Integrated thinking is crucial to a roadmap toward low-carbon electricity (Image: Chris Jones @ Flickr)



Large, utility-scale generation will continue to play a role. However, less of it will be fossil fuel­­­–based. The fossil-fuel generators will be valued more for their flexibility than for their actual energy output. Current business models are based around optimizing fuel choice and availability to maximize output and minimize fuel costs within the constraints of system peaks and troughs. These models are outdated when a large share of generators have no variable fuel costs, while those that do are valued for their flexibility rather than generation.

New business models will need to reflect these changes:

YieldCos: New infrastructure-style companies will become the owners of non-dispatchable, large-scale low-carbon generation such as wind. These assets will be owned by investors seeking steady, predictable, bond-like returns. YieldCo vehicles have already begun to emerge in 2013 with NRG’s YieldCo.

Municipally- (and industrially-) owned and financed generation, where long-term low-carbon energy supplies are purchased directly from developers. For companies, this provides long-term energy price certainty, while for municipalities, it can leverage lower cost financing to provide energy to meet its own needs and supply those of its residents.

Crowd-sourced energy investmentwhere consumers can buy shares of generating units and receive payments as shares of energy. This idea is in early stages as significant legal and regulatory obstacles remain, but the longer-term benefit for consumers to purchase fixed-price, long-term energy supplies could make the system attractive.

Distributed generationparticularly in the form of rooftop solar, is already becoming a very attractive supply option for households and commercial establishments. It leads, however, to operational and investment challenges.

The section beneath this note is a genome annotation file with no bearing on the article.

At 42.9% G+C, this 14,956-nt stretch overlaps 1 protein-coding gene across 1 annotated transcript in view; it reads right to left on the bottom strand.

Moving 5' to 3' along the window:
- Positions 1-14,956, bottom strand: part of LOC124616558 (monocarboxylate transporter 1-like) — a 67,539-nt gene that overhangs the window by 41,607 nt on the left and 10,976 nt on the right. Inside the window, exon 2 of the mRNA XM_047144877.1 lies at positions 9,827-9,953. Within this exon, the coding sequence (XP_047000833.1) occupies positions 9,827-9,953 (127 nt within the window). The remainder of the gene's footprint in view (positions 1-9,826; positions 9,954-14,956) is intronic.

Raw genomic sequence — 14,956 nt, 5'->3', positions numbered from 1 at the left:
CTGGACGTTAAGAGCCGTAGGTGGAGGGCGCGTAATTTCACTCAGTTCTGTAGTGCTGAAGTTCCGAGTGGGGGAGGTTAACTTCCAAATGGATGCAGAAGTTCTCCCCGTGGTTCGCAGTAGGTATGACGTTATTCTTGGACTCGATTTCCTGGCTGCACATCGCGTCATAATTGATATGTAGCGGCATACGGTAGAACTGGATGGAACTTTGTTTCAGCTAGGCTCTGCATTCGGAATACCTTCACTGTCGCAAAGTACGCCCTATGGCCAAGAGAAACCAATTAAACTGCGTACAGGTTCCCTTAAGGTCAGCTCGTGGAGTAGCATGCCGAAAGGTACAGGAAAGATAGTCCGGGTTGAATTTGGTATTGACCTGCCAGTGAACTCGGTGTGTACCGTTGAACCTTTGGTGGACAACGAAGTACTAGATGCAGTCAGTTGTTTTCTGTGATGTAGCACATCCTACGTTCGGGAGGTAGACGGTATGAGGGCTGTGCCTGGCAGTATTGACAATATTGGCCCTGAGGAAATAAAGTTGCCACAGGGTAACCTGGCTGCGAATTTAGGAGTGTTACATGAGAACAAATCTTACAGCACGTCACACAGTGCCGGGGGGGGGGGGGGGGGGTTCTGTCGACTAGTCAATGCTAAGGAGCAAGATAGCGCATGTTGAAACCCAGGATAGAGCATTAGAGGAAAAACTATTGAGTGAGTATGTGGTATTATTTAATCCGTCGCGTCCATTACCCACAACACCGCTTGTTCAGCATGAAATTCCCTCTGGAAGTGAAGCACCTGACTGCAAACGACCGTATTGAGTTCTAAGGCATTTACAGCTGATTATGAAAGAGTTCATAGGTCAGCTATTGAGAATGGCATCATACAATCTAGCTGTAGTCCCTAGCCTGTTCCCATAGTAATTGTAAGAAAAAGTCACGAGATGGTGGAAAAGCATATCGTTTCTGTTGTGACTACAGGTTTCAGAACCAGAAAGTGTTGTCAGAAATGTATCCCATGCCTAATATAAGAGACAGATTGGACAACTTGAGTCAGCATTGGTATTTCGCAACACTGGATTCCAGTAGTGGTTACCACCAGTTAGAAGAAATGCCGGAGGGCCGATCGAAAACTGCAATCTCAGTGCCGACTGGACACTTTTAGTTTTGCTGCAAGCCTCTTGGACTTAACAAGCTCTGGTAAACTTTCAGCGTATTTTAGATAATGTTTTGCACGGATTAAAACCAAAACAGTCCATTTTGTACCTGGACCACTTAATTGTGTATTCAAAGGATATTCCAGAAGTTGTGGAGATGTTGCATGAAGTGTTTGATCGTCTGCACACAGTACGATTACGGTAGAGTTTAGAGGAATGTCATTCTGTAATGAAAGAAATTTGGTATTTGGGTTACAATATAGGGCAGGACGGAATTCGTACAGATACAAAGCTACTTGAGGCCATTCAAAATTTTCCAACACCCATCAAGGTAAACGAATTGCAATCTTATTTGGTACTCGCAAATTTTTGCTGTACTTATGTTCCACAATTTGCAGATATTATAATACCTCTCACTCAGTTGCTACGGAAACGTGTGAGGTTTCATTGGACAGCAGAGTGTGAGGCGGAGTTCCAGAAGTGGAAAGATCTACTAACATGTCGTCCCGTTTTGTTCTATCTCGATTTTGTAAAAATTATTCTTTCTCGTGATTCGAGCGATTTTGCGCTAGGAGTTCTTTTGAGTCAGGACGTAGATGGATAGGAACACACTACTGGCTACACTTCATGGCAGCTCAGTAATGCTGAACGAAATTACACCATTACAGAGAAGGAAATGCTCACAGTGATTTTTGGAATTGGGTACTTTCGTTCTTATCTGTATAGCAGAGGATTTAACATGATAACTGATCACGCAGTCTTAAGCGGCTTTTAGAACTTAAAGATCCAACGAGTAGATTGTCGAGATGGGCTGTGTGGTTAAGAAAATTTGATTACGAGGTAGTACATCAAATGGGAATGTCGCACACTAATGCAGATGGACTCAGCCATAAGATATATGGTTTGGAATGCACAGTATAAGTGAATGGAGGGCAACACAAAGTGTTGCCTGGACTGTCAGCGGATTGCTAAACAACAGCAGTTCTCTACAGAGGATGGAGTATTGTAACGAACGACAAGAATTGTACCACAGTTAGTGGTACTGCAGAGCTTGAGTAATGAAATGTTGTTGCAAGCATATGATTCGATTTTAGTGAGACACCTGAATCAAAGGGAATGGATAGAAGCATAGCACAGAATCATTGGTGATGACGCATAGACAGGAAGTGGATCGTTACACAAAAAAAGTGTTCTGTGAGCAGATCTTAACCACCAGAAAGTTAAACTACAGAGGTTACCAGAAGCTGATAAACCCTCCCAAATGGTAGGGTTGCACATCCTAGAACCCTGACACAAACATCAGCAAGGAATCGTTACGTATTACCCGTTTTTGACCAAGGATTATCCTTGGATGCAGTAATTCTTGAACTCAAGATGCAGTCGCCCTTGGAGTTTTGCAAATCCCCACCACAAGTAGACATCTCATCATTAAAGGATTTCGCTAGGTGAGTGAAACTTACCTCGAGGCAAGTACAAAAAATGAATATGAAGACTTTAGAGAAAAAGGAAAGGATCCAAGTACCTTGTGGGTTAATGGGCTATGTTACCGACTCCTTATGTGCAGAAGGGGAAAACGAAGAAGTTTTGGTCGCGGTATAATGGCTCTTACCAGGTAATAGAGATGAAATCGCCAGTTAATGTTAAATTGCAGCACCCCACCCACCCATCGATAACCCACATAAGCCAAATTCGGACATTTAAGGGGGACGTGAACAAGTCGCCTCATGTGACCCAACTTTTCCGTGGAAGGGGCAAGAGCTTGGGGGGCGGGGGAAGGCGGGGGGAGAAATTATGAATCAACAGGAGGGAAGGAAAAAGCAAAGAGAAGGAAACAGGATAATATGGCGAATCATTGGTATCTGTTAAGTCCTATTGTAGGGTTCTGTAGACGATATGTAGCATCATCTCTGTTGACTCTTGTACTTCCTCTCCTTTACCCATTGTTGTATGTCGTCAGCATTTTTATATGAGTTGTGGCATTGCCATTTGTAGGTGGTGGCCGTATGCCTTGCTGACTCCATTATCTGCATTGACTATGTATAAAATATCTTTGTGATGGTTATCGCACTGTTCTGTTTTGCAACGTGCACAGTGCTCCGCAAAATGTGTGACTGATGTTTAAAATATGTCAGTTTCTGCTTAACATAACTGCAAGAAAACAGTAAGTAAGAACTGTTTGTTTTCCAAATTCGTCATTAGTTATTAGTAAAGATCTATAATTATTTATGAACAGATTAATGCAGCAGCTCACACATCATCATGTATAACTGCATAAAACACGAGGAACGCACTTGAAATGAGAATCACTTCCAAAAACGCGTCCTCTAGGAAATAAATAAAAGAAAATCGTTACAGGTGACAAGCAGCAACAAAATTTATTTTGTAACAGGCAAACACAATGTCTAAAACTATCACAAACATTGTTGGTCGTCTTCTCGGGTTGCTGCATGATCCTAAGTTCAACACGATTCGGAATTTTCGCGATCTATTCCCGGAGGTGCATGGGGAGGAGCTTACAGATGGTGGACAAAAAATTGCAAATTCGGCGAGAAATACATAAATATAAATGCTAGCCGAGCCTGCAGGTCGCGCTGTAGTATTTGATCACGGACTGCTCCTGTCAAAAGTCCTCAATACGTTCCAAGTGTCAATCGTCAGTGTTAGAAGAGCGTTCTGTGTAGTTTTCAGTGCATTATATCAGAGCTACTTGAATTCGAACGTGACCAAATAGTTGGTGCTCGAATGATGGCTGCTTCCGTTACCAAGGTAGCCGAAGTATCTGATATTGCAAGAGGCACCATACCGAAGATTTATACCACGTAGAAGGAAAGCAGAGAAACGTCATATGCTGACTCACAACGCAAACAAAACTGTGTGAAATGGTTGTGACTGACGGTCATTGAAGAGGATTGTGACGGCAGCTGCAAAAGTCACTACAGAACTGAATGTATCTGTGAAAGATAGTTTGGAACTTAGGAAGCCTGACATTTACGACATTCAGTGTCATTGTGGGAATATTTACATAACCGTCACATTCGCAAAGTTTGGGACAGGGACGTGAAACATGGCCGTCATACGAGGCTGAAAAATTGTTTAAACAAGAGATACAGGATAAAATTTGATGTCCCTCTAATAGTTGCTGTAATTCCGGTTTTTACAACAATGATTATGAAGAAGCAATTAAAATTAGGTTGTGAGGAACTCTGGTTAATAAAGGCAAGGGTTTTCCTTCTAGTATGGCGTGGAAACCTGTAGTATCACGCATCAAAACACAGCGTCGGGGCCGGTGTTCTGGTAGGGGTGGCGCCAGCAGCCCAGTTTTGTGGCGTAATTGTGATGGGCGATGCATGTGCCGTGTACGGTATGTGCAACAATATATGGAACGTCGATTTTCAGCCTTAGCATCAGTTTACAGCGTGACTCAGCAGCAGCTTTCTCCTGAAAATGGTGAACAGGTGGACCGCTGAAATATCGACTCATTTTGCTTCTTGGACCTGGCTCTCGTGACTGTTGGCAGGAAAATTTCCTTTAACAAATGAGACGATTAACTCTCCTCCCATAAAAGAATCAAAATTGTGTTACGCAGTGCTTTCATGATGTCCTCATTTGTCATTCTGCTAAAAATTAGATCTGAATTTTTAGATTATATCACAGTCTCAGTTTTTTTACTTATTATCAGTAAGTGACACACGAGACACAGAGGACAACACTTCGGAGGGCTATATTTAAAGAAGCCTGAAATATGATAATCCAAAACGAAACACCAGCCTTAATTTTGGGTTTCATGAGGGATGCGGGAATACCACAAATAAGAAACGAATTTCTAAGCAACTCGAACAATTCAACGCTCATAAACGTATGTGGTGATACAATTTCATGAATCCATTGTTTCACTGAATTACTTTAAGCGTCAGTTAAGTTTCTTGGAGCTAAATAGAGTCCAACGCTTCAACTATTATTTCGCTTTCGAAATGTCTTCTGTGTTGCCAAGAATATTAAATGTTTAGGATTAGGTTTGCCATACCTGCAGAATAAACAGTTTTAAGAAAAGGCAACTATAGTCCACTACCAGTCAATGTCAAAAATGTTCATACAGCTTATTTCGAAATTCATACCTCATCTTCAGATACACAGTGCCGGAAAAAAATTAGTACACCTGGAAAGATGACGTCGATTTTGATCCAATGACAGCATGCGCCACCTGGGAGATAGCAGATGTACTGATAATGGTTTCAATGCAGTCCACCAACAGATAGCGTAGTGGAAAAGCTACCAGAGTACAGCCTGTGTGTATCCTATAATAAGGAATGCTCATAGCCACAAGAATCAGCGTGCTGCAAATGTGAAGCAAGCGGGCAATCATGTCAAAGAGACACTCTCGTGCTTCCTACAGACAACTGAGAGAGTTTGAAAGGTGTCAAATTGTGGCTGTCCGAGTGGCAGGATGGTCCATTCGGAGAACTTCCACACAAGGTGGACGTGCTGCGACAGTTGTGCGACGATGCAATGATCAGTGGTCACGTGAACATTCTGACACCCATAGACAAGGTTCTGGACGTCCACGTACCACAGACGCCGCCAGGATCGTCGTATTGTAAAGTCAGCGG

Generation operation and service companies will emerge to operate and maintain power plants as contractors, rather than owners. As ownership of generation becomes more dispersed and new companies emerge to operate and maintain systems for passive owners, this new class of companies could flourish.

Balancing generation companies (Balancing GenCos) will play an increasingly important role in a future dominated by renewable energy. They will focus on providing balancing services using flexible fossil-fuel and hydroelectric generation and storage systems. The majority of their profits will be derived from their flexibility.


Separating transmission from generation and operating the transmission assets through a small number of entities covering large geographic extents can improve coordination and efficiency, enable better integration of intermittent renewable energy by gathering a diversity of supply sources, and level the playing field for new generation technologies. This has long been the goal of regulators and policymakers, but has only partially been realized.

Energy markets